08 July 2006

Viewpoint: Boundaries

Text artist, Jenny Holzer, is known for her list of Truisms.

They include:There is also a place where the Truisms can be altered. Edits are made by use of the link, "Please change beliefs."

One of my favorite modified Truisms reads: "If you're not living on the edge, you're taking up too much space."

In my last month of urban camping, I'm wondering about the nature of boundaries.

I'm wondering where the edges are. How much space do we take?

Conceptually, a nomad does not use the same boundaries as other members of the planet.

"Good fences make good neighbors," says the guy next door in Robert Frost's poem Mending Wall.

Frost's reply is, "Something there is that doesn't love a wall" and
Before I built a wall I'd ask to know
What I was walling in or walling out
Even if I can accurately separate things into two piles labeled things to keep in and things to keep out, how do I allow for change or evolution?

Where is the spot of equilibrium between setting boundaries and testing limits?

How do I view boundaries?

How much are they about structure and order, a division of space and time?

How much are they about protection and care, a management of our natural resources?

Soon my life will have a new structure. Do I want a place for everything and everything in its place?

What kind of time/space - protection/care system cultivates happy accidents?

One of my all-time favorite passages is at the beginning of Nathalie Goldberg's Wild Mind book.

She notices people who strive to order the flowers in their garden. But, the same people love to go to the forest, where they experience peace, even though everything is growing chaotically there.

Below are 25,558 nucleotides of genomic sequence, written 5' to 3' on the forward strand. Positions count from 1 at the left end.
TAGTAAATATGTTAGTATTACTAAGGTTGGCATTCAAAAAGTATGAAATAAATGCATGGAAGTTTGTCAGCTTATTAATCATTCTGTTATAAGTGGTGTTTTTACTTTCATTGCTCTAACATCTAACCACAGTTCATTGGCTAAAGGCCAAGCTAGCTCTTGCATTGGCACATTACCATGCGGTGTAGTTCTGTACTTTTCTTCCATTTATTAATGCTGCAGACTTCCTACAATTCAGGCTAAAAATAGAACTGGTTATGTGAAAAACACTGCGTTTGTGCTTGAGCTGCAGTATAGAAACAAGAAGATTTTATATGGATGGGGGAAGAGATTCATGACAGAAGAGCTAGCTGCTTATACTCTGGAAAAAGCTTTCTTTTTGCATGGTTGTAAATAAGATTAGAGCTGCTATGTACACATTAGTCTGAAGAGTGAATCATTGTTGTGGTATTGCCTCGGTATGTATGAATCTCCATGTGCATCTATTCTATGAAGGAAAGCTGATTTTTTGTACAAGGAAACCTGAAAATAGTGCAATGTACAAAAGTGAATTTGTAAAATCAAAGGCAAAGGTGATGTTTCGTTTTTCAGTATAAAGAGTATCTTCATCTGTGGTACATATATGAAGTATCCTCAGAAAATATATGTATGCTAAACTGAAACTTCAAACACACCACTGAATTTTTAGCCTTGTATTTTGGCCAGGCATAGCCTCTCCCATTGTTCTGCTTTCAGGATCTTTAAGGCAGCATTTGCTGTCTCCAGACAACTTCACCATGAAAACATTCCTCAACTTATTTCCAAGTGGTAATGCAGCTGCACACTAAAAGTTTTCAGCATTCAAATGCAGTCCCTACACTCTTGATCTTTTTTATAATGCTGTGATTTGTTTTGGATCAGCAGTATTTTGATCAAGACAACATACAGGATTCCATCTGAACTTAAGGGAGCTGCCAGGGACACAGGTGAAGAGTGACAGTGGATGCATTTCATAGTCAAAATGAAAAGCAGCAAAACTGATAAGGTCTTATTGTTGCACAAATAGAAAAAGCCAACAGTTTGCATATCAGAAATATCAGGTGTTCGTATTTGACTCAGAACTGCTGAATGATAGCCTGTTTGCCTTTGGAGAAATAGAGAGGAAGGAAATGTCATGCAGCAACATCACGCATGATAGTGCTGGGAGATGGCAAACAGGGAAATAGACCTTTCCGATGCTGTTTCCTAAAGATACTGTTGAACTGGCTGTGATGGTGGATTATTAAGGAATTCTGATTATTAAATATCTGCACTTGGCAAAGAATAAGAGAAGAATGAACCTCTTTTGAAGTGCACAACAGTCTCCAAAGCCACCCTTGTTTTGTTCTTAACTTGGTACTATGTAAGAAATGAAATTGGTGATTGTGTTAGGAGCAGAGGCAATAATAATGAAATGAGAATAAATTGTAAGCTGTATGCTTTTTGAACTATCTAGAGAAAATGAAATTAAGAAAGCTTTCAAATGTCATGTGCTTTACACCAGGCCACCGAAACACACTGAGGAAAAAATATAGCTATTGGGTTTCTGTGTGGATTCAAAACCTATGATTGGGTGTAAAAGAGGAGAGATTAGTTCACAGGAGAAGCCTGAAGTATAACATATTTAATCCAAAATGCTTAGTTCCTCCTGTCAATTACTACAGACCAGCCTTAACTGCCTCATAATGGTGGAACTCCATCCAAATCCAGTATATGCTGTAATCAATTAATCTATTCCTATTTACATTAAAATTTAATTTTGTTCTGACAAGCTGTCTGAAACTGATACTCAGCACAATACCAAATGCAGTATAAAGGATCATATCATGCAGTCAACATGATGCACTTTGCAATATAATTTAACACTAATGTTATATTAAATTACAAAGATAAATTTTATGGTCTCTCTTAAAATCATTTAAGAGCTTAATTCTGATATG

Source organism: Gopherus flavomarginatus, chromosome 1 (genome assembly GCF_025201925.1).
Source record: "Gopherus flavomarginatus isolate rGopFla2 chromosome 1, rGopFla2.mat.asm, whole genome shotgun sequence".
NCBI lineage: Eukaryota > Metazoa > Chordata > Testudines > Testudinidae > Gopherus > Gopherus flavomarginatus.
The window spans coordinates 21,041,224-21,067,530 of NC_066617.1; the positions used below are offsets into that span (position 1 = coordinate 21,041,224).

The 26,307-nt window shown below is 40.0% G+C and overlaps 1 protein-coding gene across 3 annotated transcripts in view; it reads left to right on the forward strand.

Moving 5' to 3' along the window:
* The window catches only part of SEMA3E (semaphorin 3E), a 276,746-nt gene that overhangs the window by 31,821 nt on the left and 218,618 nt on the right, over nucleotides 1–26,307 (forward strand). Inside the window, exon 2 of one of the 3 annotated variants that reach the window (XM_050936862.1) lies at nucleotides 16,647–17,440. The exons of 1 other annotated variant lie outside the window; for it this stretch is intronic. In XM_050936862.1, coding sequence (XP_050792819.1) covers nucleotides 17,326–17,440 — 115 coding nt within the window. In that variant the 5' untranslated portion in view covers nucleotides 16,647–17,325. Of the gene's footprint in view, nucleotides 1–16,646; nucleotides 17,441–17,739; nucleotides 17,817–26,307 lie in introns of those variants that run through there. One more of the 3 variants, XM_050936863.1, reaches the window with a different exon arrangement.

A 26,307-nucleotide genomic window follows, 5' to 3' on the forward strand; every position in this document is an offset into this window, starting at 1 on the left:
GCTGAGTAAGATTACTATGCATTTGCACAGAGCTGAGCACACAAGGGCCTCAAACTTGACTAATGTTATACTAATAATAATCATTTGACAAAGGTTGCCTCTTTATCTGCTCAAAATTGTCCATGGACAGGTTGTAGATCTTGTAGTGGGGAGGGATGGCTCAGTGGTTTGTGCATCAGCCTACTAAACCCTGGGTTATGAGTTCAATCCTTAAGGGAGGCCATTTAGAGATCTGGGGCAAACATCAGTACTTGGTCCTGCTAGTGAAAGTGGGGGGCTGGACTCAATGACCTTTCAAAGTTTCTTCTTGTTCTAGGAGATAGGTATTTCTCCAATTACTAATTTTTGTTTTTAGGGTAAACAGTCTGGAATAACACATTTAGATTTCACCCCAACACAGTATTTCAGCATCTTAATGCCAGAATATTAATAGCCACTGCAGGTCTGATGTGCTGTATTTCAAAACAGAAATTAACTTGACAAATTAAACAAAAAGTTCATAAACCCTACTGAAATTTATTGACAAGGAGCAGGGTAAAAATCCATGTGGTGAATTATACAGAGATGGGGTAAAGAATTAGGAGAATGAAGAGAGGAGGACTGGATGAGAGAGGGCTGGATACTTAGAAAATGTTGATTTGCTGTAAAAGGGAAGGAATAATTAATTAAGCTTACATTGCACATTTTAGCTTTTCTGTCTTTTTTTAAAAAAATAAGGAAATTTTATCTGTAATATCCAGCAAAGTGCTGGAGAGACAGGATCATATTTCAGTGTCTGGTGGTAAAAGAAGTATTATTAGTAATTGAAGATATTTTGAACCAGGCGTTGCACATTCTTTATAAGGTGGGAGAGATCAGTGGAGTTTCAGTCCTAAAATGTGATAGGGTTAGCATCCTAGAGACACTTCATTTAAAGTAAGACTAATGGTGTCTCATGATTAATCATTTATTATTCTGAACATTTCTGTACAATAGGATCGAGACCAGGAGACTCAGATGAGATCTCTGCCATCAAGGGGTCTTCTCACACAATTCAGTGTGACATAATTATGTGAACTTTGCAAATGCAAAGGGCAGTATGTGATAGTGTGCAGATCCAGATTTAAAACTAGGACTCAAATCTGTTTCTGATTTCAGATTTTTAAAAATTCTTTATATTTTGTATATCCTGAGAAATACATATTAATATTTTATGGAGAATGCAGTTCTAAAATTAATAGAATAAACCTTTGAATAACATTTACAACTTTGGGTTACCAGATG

In my year of wondering and wandering, I've come to believe that we need chaos in our lives just as much as we need care ... and that too much care is just as destructive as too much chaos.

Maybe, for me, a boundary is the wall between chaos and care. On one side is our garden and on the other side is the forest.

Perhaps we develop a sense of timing for when we need to switch from one side to the other.

Could it be the switching that gives our life momentum?

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Blogger Jennifer Metz said...

A friend recently gave me the following poem called "The Guest House" by Rumi:

This being human is a guest-house,
every morning a new arrival.

A joy, a depression, a meanness,
some momentary awareness comes
as an unexpected visitor.

Welcome and entertain them all!
Even if they're a crowd of sorrows,
who violently sweep your house
empty of its furniture,

still, treat each guest honorably.
He may be clearing you
out for some new delight.

The dark thought, the shame, the malice,
meet them at the door laughing,
and invite them in.

Be grateful for whoever comes,
because each has been sent
as a guide from beyond.

Wednesday, 25 October, 2006  

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